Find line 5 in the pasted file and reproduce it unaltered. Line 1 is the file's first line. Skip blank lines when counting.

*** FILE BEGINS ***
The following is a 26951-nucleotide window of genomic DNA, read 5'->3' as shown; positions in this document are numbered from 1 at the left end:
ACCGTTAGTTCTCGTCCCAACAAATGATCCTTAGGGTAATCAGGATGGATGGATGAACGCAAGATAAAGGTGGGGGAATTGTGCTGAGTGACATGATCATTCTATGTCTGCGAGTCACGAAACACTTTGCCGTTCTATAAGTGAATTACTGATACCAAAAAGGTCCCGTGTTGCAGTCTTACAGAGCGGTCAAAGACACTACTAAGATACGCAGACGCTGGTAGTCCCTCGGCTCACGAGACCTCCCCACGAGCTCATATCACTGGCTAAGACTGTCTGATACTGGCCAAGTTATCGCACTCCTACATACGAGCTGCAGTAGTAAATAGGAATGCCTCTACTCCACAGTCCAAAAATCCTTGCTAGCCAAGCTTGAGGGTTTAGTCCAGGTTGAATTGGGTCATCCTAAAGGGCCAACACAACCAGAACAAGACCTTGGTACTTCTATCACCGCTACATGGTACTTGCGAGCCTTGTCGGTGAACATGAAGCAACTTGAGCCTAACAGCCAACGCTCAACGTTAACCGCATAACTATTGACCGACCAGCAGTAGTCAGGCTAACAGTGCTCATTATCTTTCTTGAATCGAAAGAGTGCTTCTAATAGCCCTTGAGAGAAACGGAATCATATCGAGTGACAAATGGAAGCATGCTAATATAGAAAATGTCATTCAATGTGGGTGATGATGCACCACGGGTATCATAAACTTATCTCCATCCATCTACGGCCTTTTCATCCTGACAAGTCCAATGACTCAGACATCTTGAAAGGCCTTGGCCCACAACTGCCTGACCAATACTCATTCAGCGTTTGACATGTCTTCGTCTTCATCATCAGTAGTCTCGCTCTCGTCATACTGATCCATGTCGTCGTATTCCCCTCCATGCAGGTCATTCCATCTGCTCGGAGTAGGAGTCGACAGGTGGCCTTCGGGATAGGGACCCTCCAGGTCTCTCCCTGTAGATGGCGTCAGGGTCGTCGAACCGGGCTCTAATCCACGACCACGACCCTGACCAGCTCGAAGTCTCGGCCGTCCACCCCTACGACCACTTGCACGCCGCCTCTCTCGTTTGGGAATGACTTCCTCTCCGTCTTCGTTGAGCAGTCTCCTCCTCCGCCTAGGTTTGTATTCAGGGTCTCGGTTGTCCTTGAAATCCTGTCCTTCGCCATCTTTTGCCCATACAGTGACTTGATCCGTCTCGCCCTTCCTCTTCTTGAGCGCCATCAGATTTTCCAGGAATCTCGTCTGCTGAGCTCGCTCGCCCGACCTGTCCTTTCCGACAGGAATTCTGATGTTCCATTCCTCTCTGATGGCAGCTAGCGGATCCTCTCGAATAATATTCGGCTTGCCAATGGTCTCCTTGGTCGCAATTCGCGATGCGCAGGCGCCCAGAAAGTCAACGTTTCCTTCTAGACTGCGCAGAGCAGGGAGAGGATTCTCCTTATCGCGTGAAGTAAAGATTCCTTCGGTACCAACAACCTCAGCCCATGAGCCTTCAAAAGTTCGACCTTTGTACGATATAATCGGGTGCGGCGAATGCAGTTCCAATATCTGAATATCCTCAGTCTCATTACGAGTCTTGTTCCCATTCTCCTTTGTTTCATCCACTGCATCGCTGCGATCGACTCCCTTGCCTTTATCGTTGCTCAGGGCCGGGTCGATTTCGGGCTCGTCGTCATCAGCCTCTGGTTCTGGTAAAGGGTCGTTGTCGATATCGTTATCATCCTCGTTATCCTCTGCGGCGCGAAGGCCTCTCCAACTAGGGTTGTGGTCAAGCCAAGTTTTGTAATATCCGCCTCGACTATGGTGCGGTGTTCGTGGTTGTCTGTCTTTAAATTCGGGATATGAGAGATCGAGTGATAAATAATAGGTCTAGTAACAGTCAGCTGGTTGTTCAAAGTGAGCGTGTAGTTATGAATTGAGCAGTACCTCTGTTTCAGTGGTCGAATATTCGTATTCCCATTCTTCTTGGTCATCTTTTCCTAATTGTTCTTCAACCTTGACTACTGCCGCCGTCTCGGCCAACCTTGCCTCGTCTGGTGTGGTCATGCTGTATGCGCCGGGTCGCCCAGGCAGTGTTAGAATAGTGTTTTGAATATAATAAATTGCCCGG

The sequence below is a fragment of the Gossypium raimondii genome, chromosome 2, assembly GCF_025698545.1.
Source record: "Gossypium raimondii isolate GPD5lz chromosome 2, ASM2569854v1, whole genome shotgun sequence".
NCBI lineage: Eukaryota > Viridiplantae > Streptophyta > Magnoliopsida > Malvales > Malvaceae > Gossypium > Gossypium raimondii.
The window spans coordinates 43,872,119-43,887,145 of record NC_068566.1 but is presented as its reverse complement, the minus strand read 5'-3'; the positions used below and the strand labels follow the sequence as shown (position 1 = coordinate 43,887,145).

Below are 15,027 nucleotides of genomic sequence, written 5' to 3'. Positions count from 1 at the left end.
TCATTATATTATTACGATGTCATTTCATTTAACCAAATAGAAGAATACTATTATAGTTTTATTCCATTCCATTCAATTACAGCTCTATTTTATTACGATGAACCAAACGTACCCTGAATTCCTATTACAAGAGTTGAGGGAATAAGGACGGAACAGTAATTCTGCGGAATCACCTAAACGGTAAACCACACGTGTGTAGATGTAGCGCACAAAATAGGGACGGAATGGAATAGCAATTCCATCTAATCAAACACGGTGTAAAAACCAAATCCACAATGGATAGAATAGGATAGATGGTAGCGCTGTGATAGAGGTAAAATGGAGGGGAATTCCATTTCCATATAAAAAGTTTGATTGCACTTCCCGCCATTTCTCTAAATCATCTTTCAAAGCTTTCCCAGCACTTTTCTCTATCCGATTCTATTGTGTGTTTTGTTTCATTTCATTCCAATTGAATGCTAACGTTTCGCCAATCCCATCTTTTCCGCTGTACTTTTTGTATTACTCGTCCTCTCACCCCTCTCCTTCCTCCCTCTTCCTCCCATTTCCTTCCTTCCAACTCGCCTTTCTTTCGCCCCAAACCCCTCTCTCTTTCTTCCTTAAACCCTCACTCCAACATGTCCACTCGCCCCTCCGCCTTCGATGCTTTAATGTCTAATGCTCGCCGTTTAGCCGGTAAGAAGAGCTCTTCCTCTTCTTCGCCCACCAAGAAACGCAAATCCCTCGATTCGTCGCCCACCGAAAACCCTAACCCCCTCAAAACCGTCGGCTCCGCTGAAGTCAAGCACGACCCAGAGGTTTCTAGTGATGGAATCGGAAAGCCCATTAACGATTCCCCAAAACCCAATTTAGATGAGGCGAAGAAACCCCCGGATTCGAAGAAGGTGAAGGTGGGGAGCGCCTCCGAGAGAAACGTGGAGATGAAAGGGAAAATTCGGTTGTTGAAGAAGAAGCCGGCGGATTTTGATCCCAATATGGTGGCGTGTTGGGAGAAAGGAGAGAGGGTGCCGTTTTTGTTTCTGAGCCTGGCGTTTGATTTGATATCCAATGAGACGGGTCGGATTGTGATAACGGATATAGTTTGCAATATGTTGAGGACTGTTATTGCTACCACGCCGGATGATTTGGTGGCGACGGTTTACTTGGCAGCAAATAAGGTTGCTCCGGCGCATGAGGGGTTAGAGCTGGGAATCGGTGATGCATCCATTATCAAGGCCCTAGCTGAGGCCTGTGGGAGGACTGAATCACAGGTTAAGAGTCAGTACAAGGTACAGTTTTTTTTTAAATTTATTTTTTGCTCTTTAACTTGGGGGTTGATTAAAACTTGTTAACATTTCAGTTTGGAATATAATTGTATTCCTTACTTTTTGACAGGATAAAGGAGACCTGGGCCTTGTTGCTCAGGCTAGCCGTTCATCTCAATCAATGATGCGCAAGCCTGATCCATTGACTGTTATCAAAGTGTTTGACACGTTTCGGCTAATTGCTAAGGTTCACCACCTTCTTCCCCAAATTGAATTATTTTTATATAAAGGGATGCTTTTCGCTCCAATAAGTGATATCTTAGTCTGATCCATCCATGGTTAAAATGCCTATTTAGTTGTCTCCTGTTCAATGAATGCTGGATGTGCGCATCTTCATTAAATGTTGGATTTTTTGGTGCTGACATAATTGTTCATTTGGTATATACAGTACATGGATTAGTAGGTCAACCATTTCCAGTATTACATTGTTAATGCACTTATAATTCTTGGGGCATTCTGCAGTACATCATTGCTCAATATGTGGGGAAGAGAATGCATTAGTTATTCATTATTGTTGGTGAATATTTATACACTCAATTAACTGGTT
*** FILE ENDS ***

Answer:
NCBI lineage: Eukaryota > Viridiplantae > Streptophyta > Magnoliopsida > Malvales > Malvaceae > Gossypium > Gossypium raimondii.